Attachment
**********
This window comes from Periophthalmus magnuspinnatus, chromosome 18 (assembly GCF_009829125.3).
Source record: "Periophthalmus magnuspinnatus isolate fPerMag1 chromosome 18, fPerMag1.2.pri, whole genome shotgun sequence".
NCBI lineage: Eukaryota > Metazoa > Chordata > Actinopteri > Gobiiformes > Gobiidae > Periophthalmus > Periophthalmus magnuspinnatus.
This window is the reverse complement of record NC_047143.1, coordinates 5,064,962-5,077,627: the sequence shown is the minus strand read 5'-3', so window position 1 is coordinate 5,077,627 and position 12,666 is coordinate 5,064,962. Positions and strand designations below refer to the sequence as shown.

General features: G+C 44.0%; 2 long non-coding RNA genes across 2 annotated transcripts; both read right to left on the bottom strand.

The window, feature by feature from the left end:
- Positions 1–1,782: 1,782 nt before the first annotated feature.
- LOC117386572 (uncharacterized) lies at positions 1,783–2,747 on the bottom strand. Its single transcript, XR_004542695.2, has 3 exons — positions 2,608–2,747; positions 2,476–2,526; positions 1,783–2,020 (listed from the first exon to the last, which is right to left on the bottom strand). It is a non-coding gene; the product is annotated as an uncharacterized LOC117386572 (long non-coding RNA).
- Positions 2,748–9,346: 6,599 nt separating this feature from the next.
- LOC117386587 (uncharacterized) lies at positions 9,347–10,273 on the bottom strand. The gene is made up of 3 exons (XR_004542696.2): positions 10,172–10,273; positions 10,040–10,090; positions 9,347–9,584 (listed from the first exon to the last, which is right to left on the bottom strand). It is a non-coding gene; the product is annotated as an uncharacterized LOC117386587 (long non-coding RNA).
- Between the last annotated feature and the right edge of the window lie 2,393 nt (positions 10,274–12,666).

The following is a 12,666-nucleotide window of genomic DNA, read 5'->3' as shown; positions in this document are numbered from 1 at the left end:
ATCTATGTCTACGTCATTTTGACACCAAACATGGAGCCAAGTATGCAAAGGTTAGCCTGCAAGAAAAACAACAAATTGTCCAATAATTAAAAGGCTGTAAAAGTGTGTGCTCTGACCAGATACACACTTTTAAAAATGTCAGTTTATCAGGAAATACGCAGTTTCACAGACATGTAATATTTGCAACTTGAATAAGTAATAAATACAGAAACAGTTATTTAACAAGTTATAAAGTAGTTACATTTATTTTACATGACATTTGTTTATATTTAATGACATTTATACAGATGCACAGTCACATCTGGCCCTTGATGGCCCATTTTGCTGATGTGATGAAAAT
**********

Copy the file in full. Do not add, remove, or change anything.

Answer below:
This window comes from Periophthalmus magnuspinnatus, chromosome 18 (assembly GCF_009829125.3).
Source record: "Periophthalmus magnuspinnatus isolate fPerMag1 chromosome 18, fPerMag1.2.pri, whole genome shotgun sequence".
NCBI lineage: Eukaryota > Metazoa > Chordata > Actinopteri > Gobiiformes > Gobiidae > Periophthalmus > Periophthalmus magnuspinnatus.
This window is the reverse complement of record NC_047143.1, coordinates 5,064,962-5,077,627: the sequence shown is the minus strand read 5'-3', so window position 1 is coordinate 5,077,627 and position 12,666 is coordinate 5,064,962. Positions and strand designations below refer to the sequence as shown.

General features: G+C 44.0%; 2 long non-coding RNA genes across 2 annotated transcripts; both read right to left on the bottom strand.

The window, feature by feature from the left end:
- Positions 1–1,782: 1,782 nt before the first annotated feature.
- LOC117386572 (uncharacterized) lies at positions 1,783–2,747 on the bottom strand. Its single transcript, XR_004542695.2, has 3 exons — positions 2,608–2,747; positions 2,476–2,526; positions 1,783–2,020 (listed from the first exon to the last, which is right to left on the bottom strand). It is a non-coding gene; the product is annotated as an uncharacterized LOC117386572 (long non-coding RNA).
- Positions 2,748–9,346: 6,599 nt separating this feature from the next.
- LOC117386587 (uncharacterized) lies at positions 9,347–10,273 on the bottom strand. The gene is made up of 3 exons (XR_004542696.2): positions 10,172–10,273; positions 10,040–10,090; positions 9,347–9,584 (listed from the first exon to the last, which is right to left on the bottom strand). It is a non-coding gene; the product is annotated as an uncharacterized LOC117386587 (long non-coding RNA).
- Between the last annotated feature and the right edge of the window lie 2,393 nt (positions 10,274–12,666).

The following is a 12,666-nucleotide window of genomic DNA, read 5'->3' as shown; positions in this document are numbered from 1 at the left end:
ATCTATGTCTACGTCATTTTGACACCAAACATGGAGCCAAGTATGCAAAGGTTAGCCTGCAAGAAAAACAACAAATTGTCCAATAATTAAAAGGCTGTAAAAGTGTGTGCTCTGACCAGATACACACTTTTAAAAATGTCAGTTTATCAGGAAATACGCAGTTTCACAGACATGTAATATTTGCAACTTGAATAAGTAATAAATACAGAAACAGTTATTTAACAAGTTATAAAGTAGTTACATTTATTTTACATGACATTTGTTTATATTTAATGACATTTATACAGATGCACAGTCACATCTGGCCCTTGATGGCCCATTTTGCTGATGTGATGAAAAT